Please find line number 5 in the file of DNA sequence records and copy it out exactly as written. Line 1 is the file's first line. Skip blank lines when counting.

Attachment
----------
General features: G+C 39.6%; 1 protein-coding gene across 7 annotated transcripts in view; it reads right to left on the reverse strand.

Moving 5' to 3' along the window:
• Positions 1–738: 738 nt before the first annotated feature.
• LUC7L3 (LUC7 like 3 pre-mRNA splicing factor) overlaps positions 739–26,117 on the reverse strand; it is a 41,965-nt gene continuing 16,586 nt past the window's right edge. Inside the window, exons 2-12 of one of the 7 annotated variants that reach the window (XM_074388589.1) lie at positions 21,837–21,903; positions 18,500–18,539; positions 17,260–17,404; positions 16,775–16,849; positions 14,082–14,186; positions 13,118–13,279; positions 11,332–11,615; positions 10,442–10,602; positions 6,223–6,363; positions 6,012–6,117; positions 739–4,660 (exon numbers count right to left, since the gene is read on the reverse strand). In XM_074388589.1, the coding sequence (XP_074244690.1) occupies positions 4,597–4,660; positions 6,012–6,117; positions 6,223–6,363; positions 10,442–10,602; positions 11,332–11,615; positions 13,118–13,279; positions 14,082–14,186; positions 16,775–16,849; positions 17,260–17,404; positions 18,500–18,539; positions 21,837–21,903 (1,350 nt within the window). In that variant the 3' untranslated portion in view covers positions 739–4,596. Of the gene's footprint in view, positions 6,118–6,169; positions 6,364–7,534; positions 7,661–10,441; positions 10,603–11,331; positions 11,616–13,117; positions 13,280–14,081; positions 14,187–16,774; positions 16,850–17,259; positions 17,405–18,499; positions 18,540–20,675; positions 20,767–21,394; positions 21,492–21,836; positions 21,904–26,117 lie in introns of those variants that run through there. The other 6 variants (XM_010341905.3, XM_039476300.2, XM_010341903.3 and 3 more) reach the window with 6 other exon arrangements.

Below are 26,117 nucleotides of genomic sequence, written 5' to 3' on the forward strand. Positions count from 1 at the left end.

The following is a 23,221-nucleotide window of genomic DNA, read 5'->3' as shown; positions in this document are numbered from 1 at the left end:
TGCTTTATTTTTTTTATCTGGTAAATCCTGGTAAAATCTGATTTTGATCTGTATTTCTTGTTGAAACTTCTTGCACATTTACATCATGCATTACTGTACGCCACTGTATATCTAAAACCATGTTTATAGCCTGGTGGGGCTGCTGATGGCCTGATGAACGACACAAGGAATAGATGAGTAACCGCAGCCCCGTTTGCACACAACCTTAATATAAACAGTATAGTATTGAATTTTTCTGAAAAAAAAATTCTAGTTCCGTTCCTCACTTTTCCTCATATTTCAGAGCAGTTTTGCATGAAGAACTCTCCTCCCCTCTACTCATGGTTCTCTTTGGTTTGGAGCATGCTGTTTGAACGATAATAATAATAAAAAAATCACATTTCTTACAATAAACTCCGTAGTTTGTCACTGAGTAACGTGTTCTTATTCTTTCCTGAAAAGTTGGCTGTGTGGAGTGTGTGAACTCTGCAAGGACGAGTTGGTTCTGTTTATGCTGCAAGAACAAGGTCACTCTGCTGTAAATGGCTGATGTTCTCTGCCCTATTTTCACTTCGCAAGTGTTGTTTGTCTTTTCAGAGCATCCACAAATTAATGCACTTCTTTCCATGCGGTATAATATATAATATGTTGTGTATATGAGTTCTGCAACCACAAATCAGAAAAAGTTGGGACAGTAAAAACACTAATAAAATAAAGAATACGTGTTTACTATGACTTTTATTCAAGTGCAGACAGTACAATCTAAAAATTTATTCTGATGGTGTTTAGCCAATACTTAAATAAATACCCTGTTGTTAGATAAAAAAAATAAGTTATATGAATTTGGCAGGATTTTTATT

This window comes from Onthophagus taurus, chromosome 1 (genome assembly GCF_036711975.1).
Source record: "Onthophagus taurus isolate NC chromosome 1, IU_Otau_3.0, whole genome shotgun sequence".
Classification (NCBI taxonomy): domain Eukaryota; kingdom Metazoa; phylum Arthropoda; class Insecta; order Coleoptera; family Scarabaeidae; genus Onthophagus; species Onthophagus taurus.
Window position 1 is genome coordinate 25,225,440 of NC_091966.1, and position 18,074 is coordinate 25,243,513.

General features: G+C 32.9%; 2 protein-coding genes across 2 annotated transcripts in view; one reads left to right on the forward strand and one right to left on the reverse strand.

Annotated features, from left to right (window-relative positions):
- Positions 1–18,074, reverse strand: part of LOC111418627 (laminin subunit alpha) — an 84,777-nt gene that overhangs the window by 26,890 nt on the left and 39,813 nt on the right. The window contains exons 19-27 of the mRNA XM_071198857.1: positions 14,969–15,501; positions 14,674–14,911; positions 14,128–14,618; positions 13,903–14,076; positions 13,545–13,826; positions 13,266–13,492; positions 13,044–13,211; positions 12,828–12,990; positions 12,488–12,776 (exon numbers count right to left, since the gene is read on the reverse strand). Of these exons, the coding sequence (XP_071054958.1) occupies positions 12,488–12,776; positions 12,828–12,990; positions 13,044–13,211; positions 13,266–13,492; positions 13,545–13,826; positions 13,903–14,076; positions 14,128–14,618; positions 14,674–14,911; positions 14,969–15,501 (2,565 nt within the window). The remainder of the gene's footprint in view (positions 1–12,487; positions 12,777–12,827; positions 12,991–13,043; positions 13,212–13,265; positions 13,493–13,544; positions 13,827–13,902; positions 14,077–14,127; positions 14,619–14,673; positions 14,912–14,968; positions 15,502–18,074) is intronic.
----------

Below are 26,117 nucleotides of genomic sequence, written 5' to 3' on the forward strand. Positions count from 1 at the left end.